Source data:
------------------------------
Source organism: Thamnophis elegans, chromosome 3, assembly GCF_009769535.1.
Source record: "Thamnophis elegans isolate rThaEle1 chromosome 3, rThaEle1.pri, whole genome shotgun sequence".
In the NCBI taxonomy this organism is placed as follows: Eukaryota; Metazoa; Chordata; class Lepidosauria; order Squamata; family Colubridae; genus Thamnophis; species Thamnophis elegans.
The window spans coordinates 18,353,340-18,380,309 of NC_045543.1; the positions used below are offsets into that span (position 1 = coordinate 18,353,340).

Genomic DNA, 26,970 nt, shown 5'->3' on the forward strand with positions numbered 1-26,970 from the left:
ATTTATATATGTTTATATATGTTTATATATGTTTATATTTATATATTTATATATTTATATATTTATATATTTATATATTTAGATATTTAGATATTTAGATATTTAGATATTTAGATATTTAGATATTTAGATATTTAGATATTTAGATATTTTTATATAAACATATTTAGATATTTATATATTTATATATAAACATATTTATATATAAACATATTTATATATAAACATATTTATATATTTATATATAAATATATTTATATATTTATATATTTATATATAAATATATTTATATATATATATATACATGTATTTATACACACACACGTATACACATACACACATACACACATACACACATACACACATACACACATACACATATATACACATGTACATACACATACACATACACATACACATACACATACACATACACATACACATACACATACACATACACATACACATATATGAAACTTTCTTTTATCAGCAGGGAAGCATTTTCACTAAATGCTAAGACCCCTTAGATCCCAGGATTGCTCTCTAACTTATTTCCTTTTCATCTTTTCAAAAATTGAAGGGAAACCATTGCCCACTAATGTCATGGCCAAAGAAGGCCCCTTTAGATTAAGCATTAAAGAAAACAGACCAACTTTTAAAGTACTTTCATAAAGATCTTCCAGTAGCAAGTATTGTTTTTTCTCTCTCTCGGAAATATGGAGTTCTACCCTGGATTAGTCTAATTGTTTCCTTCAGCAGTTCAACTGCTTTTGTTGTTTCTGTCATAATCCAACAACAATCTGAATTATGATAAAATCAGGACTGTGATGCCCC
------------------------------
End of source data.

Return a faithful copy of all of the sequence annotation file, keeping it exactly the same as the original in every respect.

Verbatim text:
Source organism: Thamnophis elegans, chromosome 3, assembly GCF_009769535.1.
Source record: "Thamnophis elegans isolate rThaEle1 chromosome 3, rThaEle1.pri, whole genome shotgun sequence".
In the NCBI taxonomy this organism is placed as follows: Eukaryota; Metazoa; Chordata; class Lepidosauria; order Squamata; family Colubridae; genus Thamnophis; species Thamnophis elegans.
The window spans coordinates 18,353,340-18,380,309 of NC_045543.1; the positions used below are offsets into that span (position 1 = coordinate 18,353,340).

Genomic DNA, 26,970 nt, shown 5'->3' on the forward strand with positions numbered 1-26,970 from the left:
ATTTATATATGTTTATATATGTTTATATATGTTTATATTTATATATTTATATATTTATATATTTATATATTTATATATTTAGATATTTAGATATTTAGATATTTAGATATTTAGATATTTAGATATTTAGATATTTAGATATTTAGATATTTTTATATAAACATATTTAGATATTTATATATTTATATATAAACATATTTATATATAAACATATTTATATATAAACATATTTATATATTTATATATAAATATATTTATATATTTATATATTTATATATAAATATATTTATATATATATATATACATGTATTTATACACACACACGTATACACATACACACATACACACATACACACATACACACATACACACATACACATATATACACATGTACATACACATACACATACACATACACATACACATACACATACACATACACATACACATACACATACACATACACATATATGAAACTTTCTTTTATCAGCAGGGAAGCATTTTCACTAAATGCTAAGACCCCTTAGATCCCAGGATTGCTCTCTAACTTATTTCCTTTTCATCTTTTCAAAAATTGAAGGGAAACCATTGCCCACTAATGTCATGGCCAAAGAAGGCCCCTTTAGATTAAGCATTAAAGAAAACAGACCAACTTTTAAAGTACTTTCATAAAGATCTTCCAGTAGCAAGTATTGTTTTTTCTCTCTCTCGGAAATATGGAGTTCTACCCTGGATTAGTCTAATTGTTTCCTTCAGCAGTTCAACTGCTTTTGTTGTTTCTGTCATAATCCAACAACAATCTGAATTATGATAAAATCAGGACTGTGATGCCCC